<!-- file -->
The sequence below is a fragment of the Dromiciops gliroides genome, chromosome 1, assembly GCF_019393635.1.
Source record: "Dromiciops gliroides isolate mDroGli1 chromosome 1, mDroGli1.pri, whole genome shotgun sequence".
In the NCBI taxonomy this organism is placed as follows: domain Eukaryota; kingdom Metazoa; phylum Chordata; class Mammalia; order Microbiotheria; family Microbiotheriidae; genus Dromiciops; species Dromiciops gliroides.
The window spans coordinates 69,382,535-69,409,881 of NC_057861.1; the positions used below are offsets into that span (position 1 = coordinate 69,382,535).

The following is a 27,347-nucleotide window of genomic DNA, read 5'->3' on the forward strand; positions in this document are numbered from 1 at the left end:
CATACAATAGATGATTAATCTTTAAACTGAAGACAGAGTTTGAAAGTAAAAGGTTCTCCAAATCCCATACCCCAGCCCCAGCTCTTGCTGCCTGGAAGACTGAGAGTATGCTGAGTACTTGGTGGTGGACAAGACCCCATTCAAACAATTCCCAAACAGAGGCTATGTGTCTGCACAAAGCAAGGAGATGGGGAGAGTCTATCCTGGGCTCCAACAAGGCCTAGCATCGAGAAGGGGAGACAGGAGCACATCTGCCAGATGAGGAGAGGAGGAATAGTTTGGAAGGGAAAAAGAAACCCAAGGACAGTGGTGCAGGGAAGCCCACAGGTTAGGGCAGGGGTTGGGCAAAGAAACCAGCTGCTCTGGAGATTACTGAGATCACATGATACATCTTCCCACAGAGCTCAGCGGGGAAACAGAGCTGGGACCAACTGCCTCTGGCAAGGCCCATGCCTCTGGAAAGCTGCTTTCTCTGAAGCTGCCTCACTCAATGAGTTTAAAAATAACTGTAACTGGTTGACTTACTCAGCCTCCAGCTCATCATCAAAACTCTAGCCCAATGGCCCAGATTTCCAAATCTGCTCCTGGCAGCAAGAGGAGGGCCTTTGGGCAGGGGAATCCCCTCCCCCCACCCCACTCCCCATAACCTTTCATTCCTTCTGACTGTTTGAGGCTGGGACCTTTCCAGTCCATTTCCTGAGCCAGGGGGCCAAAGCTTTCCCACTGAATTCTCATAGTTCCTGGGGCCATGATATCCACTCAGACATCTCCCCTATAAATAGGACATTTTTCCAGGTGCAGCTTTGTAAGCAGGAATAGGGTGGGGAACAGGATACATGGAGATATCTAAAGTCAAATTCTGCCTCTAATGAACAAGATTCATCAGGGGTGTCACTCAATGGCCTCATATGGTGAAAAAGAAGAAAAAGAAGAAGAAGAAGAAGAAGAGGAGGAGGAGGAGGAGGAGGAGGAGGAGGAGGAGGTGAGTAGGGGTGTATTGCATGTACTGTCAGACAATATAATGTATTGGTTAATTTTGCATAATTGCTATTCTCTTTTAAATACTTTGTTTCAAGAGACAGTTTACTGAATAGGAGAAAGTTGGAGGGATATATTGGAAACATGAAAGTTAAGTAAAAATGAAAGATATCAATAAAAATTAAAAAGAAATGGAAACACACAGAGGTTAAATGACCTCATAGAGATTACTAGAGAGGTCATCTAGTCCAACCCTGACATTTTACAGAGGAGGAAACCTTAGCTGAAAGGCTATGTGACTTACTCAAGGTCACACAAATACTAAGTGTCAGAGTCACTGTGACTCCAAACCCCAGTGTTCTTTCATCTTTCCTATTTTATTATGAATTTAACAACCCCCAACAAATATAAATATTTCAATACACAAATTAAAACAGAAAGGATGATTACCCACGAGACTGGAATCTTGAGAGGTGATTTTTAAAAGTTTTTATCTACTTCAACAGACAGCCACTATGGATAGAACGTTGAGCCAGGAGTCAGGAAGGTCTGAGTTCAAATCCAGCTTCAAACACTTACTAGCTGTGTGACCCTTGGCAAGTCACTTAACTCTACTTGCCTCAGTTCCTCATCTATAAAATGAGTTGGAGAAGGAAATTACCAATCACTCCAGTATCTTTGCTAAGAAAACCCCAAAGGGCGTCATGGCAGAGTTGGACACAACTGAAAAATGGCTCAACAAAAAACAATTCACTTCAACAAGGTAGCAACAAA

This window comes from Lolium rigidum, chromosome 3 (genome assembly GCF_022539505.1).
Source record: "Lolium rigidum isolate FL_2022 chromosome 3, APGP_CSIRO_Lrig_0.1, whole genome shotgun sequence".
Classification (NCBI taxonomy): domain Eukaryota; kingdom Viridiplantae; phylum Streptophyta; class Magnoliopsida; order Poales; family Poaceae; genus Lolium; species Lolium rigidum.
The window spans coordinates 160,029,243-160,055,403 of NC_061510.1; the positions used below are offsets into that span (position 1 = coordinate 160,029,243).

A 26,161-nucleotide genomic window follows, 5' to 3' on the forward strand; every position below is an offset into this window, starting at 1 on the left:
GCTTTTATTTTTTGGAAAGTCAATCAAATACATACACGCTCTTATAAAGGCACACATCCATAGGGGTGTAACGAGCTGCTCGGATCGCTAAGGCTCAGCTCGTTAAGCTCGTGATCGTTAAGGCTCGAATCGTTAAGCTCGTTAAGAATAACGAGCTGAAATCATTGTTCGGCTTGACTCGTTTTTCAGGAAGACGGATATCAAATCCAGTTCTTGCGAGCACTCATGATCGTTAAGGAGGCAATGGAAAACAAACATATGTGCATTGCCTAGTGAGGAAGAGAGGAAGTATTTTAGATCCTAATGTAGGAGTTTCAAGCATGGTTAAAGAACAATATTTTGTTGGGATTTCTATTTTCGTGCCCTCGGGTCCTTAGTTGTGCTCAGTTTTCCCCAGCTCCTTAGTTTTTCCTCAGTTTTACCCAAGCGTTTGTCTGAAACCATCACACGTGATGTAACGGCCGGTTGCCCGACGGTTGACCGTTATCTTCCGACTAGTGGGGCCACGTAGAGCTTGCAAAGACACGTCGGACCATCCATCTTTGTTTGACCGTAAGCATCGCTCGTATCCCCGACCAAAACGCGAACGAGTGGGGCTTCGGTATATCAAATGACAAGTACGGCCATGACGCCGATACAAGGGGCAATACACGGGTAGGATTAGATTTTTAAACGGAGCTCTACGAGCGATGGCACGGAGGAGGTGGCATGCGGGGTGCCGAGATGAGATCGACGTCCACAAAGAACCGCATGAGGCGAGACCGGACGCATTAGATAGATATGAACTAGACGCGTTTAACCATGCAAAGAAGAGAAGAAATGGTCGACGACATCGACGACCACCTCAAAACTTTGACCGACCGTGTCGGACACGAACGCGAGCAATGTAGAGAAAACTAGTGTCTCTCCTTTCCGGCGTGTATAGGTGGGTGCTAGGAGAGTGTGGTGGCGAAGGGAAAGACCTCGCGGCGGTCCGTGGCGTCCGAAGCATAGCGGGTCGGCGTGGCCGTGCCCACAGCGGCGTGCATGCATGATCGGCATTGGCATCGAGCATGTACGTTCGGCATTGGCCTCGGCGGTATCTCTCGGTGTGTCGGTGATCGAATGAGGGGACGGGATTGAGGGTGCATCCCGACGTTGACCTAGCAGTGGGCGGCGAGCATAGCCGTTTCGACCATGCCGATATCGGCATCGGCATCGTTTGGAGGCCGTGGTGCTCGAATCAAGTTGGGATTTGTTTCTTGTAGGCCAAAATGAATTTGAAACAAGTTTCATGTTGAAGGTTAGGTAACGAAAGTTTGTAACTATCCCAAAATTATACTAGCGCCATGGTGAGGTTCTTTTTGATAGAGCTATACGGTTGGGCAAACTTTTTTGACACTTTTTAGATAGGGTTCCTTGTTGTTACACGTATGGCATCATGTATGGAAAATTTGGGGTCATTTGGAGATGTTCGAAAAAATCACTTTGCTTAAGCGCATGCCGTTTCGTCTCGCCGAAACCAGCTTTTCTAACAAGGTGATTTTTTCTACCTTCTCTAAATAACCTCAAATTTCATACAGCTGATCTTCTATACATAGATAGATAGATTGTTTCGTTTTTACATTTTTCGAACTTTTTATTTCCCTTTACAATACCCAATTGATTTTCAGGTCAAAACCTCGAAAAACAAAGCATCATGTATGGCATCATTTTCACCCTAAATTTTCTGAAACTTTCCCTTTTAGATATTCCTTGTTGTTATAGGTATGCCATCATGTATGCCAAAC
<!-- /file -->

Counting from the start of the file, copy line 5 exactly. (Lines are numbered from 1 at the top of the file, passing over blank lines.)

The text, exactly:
The following is a 27,347-nucleotide window of genomic DNA, read 5'->3' on the forward strand; positions in this document are numbered from 1 at the left end: